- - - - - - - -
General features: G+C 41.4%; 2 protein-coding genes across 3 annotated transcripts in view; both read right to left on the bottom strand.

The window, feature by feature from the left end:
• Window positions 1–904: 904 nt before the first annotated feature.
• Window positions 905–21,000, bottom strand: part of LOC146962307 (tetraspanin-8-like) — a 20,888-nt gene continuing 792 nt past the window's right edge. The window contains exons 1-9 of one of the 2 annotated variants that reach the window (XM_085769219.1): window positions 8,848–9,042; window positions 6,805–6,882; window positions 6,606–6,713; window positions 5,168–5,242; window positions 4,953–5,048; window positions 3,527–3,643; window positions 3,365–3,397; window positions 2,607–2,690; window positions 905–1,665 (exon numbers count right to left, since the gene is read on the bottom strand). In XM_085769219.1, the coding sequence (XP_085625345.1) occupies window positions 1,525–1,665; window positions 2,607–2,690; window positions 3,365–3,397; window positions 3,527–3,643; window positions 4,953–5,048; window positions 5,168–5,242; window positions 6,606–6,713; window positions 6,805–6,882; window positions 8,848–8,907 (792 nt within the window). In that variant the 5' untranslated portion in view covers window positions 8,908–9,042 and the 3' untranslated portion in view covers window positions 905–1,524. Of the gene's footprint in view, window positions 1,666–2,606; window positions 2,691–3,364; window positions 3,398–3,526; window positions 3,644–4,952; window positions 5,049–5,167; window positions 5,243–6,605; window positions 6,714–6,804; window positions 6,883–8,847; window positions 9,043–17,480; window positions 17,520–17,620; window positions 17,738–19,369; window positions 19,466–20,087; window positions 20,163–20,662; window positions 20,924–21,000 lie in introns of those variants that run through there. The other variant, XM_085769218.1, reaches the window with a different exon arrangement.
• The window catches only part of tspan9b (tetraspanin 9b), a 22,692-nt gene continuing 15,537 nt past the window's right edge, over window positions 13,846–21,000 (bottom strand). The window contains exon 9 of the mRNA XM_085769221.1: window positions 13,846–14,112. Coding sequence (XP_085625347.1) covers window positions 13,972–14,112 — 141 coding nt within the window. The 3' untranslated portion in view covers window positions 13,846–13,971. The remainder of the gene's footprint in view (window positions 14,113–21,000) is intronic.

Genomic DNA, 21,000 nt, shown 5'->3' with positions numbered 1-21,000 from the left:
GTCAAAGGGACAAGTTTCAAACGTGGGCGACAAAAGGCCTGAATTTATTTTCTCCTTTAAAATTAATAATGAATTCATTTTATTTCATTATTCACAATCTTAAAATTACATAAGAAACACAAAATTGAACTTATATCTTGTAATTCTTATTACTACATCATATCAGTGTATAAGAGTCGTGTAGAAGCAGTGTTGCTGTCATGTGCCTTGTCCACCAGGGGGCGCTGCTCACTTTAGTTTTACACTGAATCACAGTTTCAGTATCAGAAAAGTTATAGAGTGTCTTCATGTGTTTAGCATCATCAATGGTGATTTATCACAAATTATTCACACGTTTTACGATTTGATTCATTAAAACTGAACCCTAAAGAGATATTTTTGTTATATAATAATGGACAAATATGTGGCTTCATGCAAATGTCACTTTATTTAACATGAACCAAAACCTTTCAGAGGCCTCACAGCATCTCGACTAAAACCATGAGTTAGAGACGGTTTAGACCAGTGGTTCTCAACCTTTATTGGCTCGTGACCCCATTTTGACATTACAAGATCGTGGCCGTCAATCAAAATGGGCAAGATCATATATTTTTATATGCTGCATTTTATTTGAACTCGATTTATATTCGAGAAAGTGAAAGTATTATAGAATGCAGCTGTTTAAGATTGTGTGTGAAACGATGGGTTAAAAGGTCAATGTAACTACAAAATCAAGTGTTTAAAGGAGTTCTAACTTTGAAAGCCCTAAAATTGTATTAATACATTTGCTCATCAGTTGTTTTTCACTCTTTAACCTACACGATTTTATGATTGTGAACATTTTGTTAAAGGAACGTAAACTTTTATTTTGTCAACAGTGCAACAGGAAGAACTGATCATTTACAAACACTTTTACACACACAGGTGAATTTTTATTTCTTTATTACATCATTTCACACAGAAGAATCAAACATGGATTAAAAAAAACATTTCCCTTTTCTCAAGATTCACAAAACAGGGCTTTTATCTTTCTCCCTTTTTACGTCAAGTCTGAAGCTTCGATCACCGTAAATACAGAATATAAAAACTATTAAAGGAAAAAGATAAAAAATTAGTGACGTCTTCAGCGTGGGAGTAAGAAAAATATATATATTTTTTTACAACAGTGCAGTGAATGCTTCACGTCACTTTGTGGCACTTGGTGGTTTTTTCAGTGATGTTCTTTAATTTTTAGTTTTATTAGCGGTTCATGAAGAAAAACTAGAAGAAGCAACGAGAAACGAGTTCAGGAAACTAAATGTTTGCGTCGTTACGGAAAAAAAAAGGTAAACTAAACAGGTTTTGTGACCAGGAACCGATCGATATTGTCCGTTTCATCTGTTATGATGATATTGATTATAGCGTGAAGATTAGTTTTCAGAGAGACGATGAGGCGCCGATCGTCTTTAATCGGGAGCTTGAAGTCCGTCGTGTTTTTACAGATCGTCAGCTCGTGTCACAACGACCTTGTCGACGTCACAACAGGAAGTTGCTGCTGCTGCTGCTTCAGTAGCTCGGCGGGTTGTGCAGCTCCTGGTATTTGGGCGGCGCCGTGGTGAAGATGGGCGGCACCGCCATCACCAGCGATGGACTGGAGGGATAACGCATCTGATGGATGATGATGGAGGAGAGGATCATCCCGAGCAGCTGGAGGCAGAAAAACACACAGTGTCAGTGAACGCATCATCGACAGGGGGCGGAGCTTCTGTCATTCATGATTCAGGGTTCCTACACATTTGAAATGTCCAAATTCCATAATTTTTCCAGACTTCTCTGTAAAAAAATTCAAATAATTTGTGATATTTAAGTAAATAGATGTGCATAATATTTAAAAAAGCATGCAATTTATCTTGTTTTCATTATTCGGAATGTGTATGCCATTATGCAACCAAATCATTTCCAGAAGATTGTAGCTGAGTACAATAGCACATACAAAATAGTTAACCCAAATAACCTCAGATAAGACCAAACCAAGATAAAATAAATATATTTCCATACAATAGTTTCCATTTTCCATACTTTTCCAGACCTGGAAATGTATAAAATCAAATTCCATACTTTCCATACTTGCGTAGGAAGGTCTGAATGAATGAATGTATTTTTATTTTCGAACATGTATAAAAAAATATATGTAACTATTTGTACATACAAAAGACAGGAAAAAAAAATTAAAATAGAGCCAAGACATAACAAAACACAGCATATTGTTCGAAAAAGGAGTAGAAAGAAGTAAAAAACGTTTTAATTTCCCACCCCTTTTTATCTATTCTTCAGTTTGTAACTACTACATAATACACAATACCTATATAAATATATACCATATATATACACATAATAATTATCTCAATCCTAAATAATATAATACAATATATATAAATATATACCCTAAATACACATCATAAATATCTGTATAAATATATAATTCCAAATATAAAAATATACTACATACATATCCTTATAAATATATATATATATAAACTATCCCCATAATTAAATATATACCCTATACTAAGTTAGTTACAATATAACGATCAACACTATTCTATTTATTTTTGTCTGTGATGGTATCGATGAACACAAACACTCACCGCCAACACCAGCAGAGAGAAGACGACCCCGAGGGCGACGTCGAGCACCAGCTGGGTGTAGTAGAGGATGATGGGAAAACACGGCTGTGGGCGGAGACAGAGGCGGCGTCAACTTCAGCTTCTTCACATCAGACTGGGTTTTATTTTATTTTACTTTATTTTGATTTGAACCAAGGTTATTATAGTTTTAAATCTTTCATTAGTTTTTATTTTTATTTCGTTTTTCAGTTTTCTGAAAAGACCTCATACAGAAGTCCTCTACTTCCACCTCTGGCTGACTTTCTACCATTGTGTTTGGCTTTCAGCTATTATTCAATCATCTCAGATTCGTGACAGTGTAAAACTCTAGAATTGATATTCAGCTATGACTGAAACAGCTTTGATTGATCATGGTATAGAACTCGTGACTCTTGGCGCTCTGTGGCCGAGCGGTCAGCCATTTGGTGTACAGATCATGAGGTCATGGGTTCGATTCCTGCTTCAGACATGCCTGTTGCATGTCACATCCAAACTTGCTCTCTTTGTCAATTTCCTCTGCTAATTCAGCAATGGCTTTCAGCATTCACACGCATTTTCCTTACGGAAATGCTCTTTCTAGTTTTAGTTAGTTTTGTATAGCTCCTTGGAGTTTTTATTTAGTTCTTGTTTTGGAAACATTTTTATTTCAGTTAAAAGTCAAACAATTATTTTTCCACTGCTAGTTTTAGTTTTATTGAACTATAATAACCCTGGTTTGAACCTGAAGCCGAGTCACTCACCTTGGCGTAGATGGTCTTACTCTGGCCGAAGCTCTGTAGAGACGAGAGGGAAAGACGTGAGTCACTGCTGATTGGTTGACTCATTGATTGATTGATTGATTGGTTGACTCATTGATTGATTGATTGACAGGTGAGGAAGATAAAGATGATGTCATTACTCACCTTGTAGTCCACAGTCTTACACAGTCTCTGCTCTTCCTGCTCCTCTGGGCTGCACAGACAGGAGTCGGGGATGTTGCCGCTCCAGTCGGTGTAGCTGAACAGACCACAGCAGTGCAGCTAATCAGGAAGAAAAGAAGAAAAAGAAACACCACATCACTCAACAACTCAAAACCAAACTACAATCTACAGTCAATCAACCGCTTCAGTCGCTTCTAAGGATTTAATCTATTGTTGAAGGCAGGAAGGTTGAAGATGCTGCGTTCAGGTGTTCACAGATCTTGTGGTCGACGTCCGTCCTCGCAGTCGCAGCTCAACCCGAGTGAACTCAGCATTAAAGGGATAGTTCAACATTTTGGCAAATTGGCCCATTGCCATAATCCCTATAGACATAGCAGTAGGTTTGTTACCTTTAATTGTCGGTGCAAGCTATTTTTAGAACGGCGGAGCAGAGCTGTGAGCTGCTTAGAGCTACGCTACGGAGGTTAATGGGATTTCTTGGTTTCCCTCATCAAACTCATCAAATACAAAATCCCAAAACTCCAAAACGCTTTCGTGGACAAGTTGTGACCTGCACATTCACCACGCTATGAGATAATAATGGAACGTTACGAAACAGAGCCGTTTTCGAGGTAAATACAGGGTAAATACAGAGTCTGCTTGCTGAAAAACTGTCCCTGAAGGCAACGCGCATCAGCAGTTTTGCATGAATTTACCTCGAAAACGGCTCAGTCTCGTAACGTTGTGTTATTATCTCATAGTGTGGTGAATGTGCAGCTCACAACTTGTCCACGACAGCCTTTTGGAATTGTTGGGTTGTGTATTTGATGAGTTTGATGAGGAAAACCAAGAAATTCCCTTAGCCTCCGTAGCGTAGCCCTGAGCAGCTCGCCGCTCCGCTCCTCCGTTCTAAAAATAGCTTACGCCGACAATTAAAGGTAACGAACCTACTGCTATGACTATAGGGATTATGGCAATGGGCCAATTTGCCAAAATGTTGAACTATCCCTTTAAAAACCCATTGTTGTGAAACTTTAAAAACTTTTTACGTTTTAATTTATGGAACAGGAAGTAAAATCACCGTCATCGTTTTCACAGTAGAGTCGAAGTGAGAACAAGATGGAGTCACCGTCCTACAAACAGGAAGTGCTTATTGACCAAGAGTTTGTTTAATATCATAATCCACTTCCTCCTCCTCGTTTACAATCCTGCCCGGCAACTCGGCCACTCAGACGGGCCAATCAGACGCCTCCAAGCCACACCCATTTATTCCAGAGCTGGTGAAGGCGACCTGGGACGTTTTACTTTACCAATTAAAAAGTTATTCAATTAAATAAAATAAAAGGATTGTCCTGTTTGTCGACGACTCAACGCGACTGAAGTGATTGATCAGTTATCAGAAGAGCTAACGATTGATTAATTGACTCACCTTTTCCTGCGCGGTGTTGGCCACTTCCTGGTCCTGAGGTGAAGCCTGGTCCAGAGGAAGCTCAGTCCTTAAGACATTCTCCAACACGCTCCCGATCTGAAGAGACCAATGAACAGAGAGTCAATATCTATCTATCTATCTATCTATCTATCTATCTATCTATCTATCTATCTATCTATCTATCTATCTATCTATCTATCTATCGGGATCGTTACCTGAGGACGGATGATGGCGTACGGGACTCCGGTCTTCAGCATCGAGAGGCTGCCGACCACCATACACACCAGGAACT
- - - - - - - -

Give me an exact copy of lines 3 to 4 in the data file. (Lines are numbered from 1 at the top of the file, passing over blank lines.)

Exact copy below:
• Window positions 1–904: 904 nt before the first annotated feature.
• Window positions 905–21,000, bottom strand: part of LOC146962307 (tetraspanin-8-like) — a 20,888-nt gene continuing 792 nt past the window's right edge. The window contains exons 1-9 of one of the 2 annotated variants that reach the window (XM_085769219.1): window positions 8,848–9,042; window positions 6,805–6,882; window positions 6,606–6,713; window positions 5,168–5,242; window positions 4,953–5,048; window positions 3,527–3,643; window positions 3,365–3,397; window positions 2,607–2,690; window positions 905–1,665 (exon numbers count right to left, since the gene is read on the bottom strand). In XM_085769219.1, the coding sequence (XP_085625345.1) occupies window positions 1,525–1,665; window positions 2,607–2,690; window positions 3,365–3,397; window positions 3,527–3,643; window positions 4,953–5,048; window positions 5,168–5,242; window positions 6,606–6,713; window positions 6,805–6,882; window positions 8,848–8,907 (792 nt within the window). In that variant the 5' untranslated portion in view covers window positions 8,908–9,042 and the 3' untranslated portion in view covers window positions 905–1,524. Of the gene's footprint in view, window positions 1,666–2,606; window positions 2,691–3,364; window positions 3,398–3,526; window positions 3,644–4,952; window positions 5,049–5,167; window positions 5,243–6,605; window positions 6,714–6,804; window positions 6,883–8,847; window positions 9,043–17,480; window positions 17,520–17,620; window positions 17,738–19,369; window positions 19,466–20,087; window positions 20,163–20,662; window positions 20,924–21,000 lie in introns of those variants that run through there. The other variant, XM_085769218.1, reaches the window with a different exon arrangement.